This week I had a rejection that stung even more than the time a bee flew into my mouth when I was on the back of my friend’s bike in 1982. This rejection hurt so keenly because a) I was convinced this book and this editor were a good fit b) Rejection is agonising - always c) It was the most positive, flattering and encouraging rejection I’ve ever had.
I’ve turned into a moaner. I know this because I saw the look which passed between my daughters when I said, ‘They’re not happy unless they’re complaining,’ to my mother, about people we both know.
I’ve recognised a trait in myself that I don’t like: judgement is my brain's default mode.
Looking back, I grew up in a time when people unabashedly judged others and it’s a hard habit to break.
But it’s ugly and I want it to stop.
When I was young, in Thatcher’s Britain, the unemployed were told to ‘get on their bikes’ and it was illegal to talk positively about homosexuality in a classroom. Illegal.
Lockdown is easing. Yay! I wanted this. So why do I feel anxious all the time? It’s not because I’m scared of getting the virus. Been there, done that, got the tinnitus. I’ve also had the first dose of vaccine, so, in terms of contracting covid-19, I’m in a pretty good position (Sorry if that sounds smug. If it helps, I had it quite badly for a month. Do not recommend)
When I reached into the cupboard for my coffee mug this morning, the contents of the shelf told me how much I’ve changed. The cups didn’t talk (I don’t live in a Disney animation), but they did make me think about how different I now am from thirty-year-old me:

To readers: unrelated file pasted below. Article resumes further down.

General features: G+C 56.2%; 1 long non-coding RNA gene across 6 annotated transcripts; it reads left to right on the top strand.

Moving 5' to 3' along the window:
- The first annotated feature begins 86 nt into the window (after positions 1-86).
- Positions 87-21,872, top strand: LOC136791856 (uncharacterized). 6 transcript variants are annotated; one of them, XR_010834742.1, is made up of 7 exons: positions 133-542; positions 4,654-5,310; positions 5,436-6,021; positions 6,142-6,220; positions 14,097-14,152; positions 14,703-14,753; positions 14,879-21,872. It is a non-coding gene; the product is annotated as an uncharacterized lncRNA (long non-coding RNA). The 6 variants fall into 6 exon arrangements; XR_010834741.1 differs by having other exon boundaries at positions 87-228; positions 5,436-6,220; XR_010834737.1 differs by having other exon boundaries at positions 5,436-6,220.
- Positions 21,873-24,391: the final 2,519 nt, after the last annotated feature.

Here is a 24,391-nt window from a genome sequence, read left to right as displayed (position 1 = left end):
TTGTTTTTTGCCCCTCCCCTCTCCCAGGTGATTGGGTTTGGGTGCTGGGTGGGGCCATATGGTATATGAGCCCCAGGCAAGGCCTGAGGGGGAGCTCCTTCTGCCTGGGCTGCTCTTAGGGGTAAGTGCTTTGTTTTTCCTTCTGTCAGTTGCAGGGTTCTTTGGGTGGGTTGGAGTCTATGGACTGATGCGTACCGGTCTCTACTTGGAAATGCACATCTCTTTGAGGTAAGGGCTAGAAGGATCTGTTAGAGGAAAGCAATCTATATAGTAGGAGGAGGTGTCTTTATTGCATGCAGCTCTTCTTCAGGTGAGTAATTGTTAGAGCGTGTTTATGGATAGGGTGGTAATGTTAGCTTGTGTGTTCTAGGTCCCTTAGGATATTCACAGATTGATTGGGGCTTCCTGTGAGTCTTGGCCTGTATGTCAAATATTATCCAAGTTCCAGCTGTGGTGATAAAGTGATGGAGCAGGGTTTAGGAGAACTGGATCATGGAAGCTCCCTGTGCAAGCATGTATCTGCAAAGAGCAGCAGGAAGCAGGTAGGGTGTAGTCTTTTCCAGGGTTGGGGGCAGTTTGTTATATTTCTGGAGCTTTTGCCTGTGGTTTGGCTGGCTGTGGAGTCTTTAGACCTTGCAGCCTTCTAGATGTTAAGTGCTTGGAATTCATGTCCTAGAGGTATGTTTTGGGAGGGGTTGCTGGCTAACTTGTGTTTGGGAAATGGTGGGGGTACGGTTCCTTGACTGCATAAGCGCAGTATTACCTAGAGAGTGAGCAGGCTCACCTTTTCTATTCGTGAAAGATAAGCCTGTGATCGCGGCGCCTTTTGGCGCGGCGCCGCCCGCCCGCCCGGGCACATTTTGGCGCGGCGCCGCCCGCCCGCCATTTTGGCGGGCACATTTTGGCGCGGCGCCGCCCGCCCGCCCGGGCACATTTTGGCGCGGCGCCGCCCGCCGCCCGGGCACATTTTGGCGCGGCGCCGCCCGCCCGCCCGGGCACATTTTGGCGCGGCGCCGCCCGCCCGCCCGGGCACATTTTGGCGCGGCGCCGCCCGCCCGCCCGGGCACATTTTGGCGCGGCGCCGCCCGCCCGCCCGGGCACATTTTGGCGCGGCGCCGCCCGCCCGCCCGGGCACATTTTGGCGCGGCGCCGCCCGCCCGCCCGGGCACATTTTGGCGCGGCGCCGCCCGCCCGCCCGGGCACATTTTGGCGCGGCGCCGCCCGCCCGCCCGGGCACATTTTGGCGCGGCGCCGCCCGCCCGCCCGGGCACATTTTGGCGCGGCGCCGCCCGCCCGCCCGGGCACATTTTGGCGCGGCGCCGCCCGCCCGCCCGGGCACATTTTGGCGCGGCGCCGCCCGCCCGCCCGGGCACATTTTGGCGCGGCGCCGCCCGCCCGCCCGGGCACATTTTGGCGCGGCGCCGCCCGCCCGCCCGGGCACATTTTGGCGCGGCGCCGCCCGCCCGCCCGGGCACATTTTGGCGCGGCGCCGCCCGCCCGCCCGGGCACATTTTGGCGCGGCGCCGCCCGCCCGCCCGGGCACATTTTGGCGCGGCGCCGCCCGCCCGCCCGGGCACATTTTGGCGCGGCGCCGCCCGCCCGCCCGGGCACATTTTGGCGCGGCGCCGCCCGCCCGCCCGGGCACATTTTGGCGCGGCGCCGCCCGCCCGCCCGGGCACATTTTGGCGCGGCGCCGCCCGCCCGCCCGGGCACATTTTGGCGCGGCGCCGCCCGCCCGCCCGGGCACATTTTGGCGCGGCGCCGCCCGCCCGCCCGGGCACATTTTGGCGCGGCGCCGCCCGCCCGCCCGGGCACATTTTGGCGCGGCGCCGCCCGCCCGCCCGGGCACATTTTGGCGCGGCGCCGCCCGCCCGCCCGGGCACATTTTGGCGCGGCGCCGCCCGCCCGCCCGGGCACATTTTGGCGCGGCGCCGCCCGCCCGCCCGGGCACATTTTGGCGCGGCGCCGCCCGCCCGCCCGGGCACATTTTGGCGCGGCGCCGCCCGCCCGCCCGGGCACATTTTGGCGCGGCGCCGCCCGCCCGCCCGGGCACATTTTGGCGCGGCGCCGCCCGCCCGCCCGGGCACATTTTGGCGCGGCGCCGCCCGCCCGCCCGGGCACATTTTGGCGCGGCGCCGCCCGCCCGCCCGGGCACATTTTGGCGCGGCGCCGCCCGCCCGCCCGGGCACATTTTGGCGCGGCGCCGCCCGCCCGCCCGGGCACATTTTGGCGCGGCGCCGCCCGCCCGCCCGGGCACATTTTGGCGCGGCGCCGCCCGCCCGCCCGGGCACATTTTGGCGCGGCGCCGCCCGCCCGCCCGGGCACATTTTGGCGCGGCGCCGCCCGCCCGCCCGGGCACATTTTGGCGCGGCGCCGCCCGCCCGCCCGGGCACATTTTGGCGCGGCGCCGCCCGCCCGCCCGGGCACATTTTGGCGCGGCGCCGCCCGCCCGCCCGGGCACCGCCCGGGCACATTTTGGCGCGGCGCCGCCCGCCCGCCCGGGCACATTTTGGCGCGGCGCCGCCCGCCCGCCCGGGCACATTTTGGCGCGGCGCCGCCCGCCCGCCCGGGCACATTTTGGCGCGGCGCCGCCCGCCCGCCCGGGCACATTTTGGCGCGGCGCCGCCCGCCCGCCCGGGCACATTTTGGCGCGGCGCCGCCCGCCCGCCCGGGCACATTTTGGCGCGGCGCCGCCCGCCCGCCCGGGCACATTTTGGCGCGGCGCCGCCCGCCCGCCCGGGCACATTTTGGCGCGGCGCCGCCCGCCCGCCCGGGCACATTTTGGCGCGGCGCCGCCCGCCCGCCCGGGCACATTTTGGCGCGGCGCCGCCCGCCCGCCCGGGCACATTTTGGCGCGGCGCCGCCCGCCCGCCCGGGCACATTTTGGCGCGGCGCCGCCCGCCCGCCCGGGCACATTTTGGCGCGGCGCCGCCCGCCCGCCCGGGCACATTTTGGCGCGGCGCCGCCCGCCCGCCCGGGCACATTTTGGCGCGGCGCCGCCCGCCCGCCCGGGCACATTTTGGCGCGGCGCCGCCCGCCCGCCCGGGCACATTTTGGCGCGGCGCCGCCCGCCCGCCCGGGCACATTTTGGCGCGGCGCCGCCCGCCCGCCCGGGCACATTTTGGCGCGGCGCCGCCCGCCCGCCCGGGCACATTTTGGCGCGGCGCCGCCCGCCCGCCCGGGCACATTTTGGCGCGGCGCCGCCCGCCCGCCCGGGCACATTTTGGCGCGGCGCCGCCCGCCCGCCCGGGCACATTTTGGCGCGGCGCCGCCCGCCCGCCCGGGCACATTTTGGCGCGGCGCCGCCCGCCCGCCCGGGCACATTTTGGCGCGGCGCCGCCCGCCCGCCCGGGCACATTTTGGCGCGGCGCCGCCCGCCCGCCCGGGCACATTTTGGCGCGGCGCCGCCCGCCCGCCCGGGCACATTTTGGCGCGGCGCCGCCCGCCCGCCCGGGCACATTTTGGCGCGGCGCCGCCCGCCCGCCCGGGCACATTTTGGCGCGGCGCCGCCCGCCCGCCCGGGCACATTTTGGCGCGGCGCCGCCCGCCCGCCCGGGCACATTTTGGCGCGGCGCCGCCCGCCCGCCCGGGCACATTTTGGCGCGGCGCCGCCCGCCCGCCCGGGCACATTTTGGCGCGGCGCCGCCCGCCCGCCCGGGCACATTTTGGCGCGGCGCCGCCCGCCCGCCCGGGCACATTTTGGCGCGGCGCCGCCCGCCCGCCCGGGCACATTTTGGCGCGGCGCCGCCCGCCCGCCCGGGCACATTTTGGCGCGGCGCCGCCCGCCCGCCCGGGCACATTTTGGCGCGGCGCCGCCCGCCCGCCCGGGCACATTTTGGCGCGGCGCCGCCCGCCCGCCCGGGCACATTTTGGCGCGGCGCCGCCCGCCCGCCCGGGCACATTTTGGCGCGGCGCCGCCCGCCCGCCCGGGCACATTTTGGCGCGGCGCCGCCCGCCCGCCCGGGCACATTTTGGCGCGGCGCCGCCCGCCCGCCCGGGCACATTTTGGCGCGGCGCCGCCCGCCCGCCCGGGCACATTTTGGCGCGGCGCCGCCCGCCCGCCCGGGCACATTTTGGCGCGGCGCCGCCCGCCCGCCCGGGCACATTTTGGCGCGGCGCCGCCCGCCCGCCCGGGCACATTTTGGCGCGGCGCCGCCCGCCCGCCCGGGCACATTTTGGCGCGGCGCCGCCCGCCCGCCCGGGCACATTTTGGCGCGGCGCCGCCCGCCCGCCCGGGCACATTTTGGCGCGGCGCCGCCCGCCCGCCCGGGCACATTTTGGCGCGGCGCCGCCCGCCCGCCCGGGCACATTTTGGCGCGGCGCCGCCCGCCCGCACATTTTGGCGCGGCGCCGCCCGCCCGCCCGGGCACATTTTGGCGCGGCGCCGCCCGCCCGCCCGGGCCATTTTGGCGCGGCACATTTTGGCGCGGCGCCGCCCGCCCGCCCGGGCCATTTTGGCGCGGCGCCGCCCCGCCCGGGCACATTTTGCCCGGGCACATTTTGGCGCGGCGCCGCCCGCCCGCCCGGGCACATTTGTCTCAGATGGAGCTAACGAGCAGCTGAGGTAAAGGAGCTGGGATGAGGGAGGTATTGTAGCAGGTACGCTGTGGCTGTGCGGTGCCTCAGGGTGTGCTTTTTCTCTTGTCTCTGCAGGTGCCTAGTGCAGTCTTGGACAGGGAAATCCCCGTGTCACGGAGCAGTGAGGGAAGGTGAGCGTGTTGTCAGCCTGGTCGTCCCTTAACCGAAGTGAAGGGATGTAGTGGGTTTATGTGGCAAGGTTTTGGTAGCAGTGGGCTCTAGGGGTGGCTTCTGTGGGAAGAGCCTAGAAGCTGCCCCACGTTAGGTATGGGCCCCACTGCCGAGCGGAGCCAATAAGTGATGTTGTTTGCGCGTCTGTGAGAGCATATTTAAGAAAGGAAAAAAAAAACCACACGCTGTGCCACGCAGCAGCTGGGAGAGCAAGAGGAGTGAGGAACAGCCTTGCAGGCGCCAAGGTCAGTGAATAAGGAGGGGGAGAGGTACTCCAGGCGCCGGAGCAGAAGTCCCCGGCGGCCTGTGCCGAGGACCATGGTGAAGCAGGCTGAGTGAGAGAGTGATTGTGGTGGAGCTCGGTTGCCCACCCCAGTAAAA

It looks like this hellish year of lockdowns is finally coming to an end (crosses fingers, toes and eyes) and as we take our first tentative steps back into a world larger than our four walls, I’d like to take a moment to appreciate some of the things within our homes that have made the last year bearable.
I was put up for adoption soon after my natural mother gave birth to me when she was seventeen. My adoption was successful and I’m incredibly lucky to have enjoyed a good life. I am happy. I truly believe she did the right thing for me, and hope it was right for her too.... Continue Reading →
When travelling alone, I used to occupy myself by guessing the age of strangers. I did this by observing how far they held their mobile phone away from their face.
The thing I’ve chosen to do, is celebrate being a woman. I’m listing some of the glorious elements of my life that are only possible because I am a female in today’s skewed society.